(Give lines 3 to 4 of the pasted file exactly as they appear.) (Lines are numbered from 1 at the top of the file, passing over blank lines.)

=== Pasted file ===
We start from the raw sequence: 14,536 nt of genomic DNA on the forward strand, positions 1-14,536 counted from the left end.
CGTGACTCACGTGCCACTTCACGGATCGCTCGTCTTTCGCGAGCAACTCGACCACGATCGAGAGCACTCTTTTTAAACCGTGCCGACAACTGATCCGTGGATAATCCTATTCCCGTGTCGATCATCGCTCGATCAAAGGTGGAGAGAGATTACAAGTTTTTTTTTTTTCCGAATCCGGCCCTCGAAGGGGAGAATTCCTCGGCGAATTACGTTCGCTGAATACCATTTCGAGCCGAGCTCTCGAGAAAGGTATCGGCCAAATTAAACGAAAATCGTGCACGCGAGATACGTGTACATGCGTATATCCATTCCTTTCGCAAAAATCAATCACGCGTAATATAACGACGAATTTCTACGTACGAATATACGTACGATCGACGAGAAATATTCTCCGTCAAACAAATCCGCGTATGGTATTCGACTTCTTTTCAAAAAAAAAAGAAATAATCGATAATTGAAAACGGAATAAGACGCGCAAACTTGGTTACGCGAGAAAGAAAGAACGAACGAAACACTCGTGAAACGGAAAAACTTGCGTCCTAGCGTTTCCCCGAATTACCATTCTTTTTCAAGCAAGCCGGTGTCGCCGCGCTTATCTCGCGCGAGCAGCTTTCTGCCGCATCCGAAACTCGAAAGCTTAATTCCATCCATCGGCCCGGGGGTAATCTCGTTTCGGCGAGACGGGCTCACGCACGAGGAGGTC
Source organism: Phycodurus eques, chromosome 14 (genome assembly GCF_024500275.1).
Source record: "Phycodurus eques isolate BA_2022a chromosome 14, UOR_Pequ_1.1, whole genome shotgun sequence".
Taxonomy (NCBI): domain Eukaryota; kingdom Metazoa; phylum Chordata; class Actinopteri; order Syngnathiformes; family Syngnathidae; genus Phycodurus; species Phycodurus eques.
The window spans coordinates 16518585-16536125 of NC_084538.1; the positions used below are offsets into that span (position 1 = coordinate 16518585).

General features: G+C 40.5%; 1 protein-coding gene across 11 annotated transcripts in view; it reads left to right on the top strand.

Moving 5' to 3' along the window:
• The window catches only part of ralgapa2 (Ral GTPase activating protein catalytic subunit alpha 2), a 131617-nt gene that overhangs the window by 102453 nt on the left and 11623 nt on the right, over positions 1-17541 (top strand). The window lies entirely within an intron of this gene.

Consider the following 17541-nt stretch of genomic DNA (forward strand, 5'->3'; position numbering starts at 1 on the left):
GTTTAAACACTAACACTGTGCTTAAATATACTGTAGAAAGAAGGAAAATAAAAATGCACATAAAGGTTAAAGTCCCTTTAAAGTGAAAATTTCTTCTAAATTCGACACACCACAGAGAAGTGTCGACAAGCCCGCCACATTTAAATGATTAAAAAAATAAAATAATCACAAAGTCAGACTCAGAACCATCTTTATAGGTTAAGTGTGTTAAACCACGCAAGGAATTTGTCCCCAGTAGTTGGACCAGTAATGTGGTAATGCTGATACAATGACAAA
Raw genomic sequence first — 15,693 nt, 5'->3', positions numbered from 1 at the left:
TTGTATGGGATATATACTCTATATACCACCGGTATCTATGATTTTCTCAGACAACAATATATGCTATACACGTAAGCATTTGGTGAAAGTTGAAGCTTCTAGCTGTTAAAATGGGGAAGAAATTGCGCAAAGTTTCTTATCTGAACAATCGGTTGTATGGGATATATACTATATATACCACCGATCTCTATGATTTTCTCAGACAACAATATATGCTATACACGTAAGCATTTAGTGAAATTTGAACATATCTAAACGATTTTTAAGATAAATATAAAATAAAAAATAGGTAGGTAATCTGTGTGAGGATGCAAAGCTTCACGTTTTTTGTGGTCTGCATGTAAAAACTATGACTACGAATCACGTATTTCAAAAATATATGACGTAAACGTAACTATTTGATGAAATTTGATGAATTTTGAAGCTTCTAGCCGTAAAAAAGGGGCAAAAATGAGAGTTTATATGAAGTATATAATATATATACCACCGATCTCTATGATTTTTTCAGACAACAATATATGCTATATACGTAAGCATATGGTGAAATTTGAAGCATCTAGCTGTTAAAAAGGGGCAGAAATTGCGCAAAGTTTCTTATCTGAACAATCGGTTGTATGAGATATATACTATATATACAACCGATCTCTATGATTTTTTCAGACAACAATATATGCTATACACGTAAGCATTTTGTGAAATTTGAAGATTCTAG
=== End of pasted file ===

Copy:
Source organism: Phycodurus eques, chromosome 14 (genome assembly GCF_024500275.1).
Source record: "Phycodurus eques isolate BA_2022a chromosome 14, UOR_Pequ_1.1, whole genome shotgun sequence".